Can an employer offer a verbal contract of a raise (which was accepted) and then not pay it?

I was offered a promotion and 60% raise at my current company, which I accepted. I have been working the position for 5 months now. However shortly after the offer a raise freeze for the whole company went into effect. I was not immediately informed of this, but instead strung along for a while with “it’s in the works”. They have then said they’ve been working on pushing my raise through because it should have gone in before the freeze. Though hesitant to sue my current employer, I feel they breached a verbal contract which affected life decisions. Do I have any legal recourse?

Asked on July 1, 2009 under Employment Labor Law, Kentucky


B. B., Member, New Jersey Bar / FreeAdvice Contributing Attorney

Answered 11 years ago | Contributor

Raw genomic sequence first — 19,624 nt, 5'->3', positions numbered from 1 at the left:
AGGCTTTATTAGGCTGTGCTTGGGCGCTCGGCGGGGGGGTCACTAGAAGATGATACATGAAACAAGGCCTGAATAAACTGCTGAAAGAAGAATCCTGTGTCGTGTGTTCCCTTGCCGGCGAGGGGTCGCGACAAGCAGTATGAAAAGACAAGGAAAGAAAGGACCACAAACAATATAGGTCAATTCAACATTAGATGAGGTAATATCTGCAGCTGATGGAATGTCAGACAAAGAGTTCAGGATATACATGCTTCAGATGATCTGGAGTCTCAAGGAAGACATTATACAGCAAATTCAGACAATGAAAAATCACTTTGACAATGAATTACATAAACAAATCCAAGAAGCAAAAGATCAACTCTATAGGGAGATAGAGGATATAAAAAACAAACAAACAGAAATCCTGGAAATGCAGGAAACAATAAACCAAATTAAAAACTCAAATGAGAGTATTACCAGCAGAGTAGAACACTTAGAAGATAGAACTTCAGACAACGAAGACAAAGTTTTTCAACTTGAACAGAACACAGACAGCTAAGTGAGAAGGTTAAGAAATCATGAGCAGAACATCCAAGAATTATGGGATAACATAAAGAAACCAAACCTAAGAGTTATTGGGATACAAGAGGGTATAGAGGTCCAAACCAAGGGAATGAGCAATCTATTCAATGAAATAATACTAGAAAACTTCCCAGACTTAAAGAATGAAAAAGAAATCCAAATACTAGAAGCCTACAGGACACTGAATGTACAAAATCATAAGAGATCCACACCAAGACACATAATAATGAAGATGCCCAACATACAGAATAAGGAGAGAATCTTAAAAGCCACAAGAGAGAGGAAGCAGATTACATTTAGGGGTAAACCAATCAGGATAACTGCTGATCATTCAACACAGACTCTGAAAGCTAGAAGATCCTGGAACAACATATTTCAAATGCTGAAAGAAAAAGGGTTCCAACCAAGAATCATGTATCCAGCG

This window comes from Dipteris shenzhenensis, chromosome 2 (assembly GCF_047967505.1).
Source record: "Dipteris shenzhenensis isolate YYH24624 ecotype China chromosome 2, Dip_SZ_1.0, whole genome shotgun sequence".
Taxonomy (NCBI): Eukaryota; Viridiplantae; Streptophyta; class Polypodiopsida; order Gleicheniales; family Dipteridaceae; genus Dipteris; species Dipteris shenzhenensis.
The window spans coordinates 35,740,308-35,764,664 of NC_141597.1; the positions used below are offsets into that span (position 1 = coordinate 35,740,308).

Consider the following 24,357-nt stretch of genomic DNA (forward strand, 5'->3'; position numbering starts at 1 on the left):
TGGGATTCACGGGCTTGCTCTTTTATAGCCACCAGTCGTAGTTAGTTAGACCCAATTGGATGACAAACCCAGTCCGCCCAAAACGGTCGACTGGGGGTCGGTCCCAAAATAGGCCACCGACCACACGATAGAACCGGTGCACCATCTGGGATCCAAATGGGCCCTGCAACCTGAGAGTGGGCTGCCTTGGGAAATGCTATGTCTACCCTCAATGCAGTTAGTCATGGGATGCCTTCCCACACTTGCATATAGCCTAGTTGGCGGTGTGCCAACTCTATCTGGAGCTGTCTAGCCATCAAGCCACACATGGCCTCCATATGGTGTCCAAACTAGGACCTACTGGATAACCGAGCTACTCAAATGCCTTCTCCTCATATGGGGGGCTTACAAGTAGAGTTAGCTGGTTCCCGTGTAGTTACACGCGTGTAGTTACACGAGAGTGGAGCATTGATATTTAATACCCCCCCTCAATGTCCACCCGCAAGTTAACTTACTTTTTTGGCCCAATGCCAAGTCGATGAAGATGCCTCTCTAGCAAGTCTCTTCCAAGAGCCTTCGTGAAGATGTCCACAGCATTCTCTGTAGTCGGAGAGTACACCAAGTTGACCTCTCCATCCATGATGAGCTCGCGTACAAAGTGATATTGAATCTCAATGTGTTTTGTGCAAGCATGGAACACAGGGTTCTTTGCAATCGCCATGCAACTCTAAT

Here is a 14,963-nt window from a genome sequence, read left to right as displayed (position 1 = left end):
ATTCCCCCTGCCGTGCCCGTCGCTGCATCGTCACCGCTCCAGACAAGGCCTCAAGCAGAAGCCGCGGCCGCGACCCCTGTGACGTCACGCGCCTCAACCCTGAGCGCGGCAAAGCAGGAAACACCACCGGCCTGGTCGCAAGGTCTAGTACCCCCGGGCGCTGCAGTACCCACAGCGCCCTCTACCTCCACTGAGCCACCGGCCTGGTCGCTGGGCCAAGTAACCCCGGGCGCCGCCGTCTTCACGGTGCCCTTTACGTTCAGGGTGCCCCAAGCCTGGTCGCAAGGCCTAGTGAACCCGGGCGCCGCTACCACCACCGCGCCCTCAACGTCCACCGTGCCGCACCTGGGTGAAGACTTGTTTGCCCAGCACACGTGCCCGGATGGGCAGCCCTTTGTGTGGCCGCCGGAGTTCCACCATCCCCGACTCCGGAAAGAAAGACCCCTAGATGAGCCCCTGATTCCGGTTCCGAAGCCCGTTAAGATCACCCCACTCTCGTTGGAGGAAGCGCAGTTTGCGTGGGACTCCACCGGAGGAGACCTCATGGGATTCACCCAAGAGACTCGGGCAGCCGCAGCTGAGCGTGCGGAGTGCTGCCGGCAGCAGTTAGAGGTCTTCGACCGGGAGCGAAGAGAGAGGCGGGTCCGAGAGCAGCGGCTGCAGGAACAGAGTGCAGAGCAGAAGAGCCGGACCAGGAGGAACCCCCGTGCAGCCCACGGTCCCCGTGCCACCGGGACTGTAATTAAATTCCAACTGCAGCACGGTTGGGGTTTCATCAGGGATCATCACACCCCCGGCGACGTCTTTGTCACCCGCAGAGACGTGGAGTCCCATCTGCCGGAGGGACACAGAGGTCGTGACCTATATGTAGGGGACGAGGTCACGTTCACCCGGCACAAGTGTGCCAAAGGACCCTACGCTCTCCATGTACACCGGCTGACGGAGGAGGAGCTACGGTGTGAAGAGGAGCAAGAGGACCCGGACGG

I don't think you can win any suit like this.  Even if there had been a verbal contract, a company-wide freeze was within the employer's rights, since a verbal contract isn't good enough to take you out of the "at will" doctrine.  The company didn't need a reason to not put through your raise, just as it wouldn't need a reason to let you go.  "Rocking the boat" is often a reason that doesn't offend a court, also.

Your only real recourse is to find a job at the same level of responsibility, with the pay that shold go with it, someplace else.  The new job title can go on your resume, and you have a perfectly understandable reason for wanting to leave.

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